Researcher disturbance is another mechanism that may have driven some events of colony switching, particularly the capture and handling event and subsequent outfitting of the bird with a backpack transmitter. For example, Walter et al. (2014) found that a significant number of pelicans captured for GPS telemetry in Louisiana later abandoned their nest, and either re-nested on the same colony or relocated to a different colony within the same year. During our study, however, handling time was relatively brief (< 20 min compared to ~45 min in other reported studies) and all GPS units were below the recommended 3% body mass guideline for mitigating impacts to large seabirds. Using identical capture and handling techniques as well as identical transmitters and harnesses, Lamb et al. (2017a) found that most outfitted pelicans continued normal nesting behavior post-capture. For example, only 4% of instrumented pelicans renested on a different colony than the colony of capture during the same breeding season, while 88% continued to attend their original nest (Lamb et al. 2017a). The aforementioned study did not, however, assess capture and handling impacts across subsequent breeding seasons. Additionally, because unbiased rates of interannual colony fidelity in adults have yet to be assessed for this species, there does not exist a control group with which to estimate transmitter effects. Our data suggest that most individuals returned to the same colony of capture the following year to nest, indicating that if researcher disturbance occurred it was not systemic. We suggest that the colony switching we observed reflects genuine ecological decisions made by adult pelicans in colony choice while also acknowledging the possible contributions of capture and handling effects.
Our findings have important implications for how pelican populations are structured within this area. For example, Jodice et al. (2007) suggested immigration/emigration processes at both the state and regional levels as possible mechanisms explaining trends of Brown Pelican abundance in South Carolina. However, evidence for this was based on decreasing nest counts in South Carolina with concomitant increases in nest counts in places such as Georgia, not on documented movements of individuals. We detected frequent movement between these two states, with the highest number of movements involving birds either recruiting to or departing from Little Egg Bar in coastal Georgia from/to one of the four South Carolina colonies (Fig. 2). This study also further lends support for the management of pelicans, and possibly other coastal seabirds in the region, at scales larger than individual colonies or states. Such regional-scale management may be increasingly important as the effects of climate change have the potential to alter the structure of current pelican colonies and shift population dynamics.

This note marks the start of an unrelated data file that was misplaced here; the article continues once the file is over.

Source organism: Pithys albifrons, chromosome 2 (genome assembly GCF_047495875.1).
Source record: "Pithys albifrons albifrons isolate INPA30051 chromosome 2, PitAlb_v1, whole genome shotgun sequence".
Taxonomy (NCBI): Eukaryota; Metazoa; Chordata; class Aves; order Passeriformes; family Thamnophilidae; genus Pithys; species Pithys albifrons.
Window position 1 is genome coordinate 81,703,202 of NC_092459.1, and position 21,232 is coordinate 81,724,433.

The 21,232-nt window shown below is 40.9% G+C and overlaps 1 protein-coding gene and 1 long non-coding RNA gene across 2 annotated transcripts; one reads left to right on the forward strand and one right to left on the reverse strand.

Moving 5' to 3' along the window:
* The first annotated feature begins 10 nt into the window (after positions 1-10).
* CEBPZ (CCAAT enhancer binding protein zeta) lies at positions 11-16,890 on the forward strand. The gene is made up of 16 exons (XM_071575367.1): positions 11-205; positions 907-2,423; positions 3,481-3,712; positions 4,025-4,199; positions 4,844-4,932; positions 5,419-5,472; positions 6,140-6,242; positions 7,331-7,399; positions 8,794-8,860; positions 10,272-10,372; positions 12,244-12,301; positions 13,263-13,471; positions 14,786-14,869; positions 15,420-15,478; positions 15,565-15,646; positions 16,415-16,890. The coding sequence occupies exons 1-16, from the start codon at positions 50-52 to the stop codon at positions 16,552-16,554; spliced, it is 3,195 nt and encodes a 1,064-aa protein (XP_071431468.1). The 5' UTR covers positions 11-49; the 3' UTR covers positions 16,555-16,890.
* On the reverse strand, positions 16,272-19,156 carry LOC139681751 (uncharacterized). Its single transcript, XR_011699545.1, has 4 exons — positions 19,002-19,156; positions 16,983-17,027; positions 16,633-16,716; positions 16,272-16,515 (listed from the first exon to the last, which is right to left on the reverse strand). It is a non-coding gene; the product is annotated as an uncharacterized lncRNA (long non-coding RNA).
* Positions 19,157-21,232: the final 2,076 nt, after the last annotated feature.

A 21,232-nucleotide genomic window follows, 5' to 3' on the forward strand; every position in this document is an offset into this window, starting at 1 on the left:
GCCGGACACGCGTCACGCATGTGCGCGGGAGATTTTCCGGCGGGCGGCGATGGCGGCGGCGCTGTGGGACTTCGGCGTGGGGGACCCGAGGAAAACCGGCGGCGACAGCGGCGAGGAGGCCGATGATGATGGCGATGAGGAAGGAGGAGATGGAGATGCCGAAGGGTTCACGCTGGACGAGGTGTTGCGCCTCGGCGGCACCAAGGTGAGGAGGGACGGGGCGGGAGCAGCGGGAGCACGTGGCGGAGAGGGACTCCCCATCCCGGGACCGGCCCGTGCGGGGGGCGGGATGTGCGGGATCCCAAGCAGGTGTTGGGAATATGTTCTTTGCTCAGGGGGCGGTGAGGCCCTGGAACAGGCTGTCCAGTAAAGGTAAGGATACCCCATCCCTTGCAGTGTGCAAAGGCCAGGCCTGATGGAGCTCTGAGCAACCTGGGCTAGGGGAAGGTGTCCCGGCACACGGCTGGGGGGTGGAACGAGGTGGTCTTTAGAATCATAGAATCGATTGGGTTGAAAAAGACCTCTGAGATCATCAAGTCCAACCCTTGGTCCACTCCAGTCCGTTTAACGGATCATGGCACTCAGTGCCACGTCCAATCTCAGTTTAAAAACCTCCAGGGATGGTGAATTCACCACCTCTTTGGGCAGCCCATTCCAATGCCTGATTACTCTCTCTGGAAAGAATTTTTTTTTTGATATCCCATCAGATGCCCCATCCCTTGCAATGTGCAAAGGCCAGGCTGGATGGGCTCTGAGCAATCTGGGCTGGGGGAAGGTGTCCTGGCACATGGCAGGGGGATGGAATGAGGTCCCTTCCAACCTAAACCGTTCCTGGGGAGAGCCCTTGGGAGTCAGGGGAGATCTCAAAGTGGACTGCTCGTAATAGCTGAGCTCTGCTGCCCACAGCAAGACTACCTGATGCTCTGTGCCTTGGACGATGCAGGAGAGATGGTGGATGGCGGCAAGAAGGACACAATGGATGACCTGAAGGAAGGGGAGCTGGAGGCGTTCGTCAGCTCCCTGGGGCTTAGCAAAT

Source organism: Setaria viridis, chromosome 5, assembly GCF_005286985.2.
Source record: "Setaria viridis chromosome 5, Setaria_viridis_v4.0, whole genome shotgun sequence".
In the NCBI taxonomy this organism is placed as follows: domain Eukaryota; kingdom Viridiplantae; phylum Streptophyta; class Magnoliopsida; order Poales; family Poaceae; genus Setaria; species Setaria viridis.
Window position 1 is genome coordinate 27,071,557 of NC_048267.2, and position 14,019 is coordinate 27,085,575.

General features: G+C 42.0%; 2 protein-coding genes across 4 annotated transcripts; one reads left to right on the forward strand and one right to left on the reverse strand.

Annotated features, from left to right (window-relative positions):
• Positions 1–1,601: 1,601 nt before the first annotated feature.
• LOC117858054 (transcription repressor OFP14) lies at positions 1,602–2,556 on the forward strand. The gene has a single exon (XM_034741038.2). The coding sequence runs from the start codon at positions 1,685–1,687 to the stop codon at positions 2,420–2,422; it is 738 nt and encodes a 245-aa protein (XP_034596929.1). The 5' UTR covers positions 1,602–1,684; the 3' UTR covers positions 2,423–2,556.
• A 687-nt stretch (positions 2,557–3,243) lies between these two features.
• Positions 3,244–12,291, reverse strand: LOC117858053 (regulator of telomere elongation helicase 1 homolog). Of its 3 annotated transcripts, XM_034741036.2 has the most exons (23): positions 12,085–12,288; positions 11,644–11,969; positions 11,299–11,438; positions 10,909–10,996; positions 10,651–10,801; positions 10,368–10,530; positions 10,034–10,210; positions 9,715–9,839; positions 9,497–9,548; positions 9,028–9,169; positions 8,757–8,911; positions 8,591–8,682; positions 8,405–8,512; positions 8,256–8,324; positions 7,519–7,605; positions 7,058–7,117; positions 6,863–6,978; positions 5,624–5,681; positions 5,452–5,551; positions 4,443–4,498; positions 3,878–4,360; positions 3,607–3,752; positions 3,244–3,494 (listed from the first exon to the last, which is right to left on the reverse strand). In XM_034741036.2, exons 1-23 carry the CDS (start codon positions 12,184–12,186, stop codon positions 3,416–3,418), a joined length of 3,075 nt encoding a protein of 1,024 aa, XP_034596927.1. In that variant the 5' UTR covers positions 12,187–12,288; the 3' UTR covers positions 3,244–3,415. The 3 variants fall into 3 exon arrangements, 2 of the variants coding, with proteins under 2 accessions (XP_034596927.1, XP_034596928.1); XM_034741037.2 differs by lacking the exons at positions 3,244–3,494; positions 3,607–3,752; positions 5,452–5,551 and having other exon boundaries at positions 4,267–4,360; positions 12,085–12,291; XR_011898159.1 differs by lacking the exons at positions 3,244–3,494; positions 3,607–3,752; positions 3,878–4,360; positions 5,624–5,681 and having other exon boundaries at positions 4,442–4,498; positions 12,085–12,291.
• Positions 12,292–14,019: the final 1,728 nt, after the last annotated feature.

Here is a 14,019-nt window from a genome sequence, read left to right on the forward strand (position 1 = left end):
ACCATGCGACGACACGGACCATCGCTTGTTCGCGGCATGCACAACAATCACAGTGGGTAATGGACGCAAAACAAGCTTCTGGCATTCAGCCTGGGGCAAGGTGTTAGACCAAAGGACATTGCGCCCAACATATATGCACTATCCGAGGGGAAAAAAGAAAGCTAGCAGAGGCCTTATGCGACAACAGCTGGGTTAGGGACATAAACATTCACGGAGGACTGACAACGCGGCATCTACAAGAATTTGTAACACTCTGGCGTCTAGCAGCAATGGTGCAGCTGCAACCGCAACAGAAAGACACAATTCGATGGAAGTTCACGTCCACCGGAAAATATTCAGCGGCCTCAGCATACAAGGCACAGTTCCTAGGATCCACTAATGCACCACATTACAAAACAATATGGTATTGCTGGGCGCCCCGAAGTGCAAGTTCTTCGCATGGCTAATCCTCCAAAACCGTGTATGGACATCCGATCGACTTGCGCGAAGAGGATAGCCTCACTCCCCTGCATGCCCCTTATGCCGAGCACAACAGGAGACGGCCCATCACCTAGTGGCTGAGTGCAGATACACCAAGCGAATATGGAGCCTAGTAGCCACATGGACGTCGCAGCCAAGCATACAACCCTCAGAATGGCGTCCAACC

Results presented here suggest that future studies of Brown Pelican demography in the South Atlantic Bight might benefit from the consideration of including the possibility of adult exchange between colonies in model parameters. In addition, when considered as samplers of the marine environment, adult pelicans may not reflect a lifetime spent breeding in the same location. This has important implications in ecological research as well, for example, in contaminant studies, and may help explain why contaminant loads are frequently homogenous among individuals sampled on different colonies within the same region (Newtoff and Emslie 2017, Lamb et al. 2020, Wilkinson et al. 2022). For large avian species, the use of multi-annual tracking may represent a robust method for assessing site fidelity and dispersal when undertaken responsibly.